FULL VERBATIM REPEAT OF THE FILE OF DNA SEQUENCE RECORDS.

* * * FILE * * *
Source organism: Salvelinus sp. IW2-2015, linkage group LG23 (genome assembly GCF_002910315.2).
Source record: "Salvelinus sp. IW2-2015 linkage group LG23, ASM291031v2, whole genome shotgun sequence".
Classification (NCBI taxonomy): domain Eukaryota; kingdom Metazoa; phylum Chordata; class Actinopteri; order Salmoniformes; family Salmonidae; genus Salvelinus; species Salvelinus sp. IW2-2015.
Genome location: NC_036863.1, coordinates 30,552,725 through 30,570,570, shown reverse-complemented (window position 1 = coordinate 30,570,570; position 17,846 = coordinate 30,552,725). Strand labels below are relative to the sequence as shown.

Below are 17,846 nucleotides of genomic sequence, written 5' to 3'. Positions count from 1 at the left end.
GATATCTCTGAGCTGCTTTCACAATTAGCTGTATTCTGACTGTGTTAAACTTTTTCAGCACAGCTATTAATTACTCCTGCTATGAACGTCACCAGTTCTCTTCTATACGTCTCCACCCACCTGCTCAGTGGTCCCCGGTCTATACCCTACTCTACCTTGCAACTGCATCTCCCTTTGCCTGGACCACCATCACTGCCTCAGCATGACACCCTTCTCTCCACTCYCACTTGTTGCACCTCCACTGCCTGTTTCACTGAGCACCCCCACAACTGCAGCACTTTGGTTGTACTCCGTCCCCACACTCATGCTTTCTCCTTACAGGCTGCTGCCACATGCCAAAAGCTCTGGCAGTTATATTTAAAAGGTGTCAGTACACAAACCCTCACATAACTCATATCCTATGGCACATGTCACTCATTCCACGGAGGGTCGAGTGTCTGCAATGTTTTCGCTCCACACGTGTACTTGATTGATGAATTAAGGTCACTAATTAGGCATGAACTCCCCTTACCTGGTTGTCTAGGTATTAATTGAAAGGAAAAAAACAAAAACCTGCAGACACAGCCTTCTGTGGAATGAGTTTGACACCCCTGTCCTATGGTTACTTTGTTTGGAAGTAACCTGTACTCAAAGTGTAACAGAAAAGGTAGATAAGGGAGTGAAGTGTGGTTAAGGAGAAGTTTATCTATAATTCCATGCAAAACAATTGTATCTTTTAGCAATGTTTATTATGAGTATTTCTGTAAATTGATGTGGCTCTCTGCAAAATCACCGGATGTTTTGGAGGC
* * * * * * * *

Source organism: Salvelinus sp. IW2-2015, linkage group LG23 (genome assembly GCF_002910315.2).
Source record: "Salvelinus sp. IW2-2015 linkage group LG23, ASM291031v2, whole genome shotgun sequence".
Classification (NCBI taxonomy): domain Eukaryota; kingdom Metazoa; phylum Chordata; class Actinopteri; order Salmoniformes; family Salmonidae; genus Salvelinus; species Salvelinus sp. IW2-2015.
Genome location: NC_036863.1, coordinates 30,552,725 through 30,570,570, shown reverse-complemented (window position 1 = coordinate 30,570,570; position 17,846 = coordinate 30,552,725). Strand labels below are relative to the sequence as shown.

Below are 17,846 nucleotides of genomic sequence, written 5' to 3'. Positions count from 1 at the left end.
GATATCTCTGAGCTGCTTTCACAATTAGCTGTATTCTGACTGTGTTAAACTTTTTCAGCACAGCTATTAATTACTCCTGCTATGAACGTCACCAGTTCTCTTCTATACGTCTCCACCCACCTGCTCAGTGGTCCCCGGTCTATACCCTACTCTACCTTGCAACTGCATCTCCCTTTGCCTGGACCACCATCACTGCCTCAGCATGACACCCTTCTCTCCACTCYCACTTGTTGCACCTCCACTGCCTGTTTCACTGAGCACCCCCACAACTGCAGCACTTTGGTTGTACTCCGTCCCCACACTCATGCTTTCTCCTTACAGGCTGCTGCCACATGCCAAAAGCTCTGGCAGTTATATTTAAAAGGTGTCAGTACACAAACCCTCACATAACTCATATCCTATGGCACATGTCACTCATTCCACGGAGGGTCGAGTGTCTGCAATGTTTTCGCTCCACACGTGTACTTGATTGATGAATTAAGGTCACTAATTAGGCATGAACTCCCCTTACCTGGTTGTCTAGGTATTAATTGAAAGGAAAAAAACAAAAACCTGCAGACACAGCCTTCTGTGGAATGAGTTTGACACCCCTGTCCTATGGTTACTTTGTTTGGAAGTAACCTGTACTCAAAGTGTAACAGAAAAGGTAGATAAGGGAGTGAAGTGTGGTTAAGGAGAAGTTTATCTATAATTCCATGCAAAACAATTGTATCTTTTAGCAATGTTTATTATGAGTATTTCTGTAAATTGATGTGGCTCTCTGCAAAATCACCGGATGTTTTGGAGGC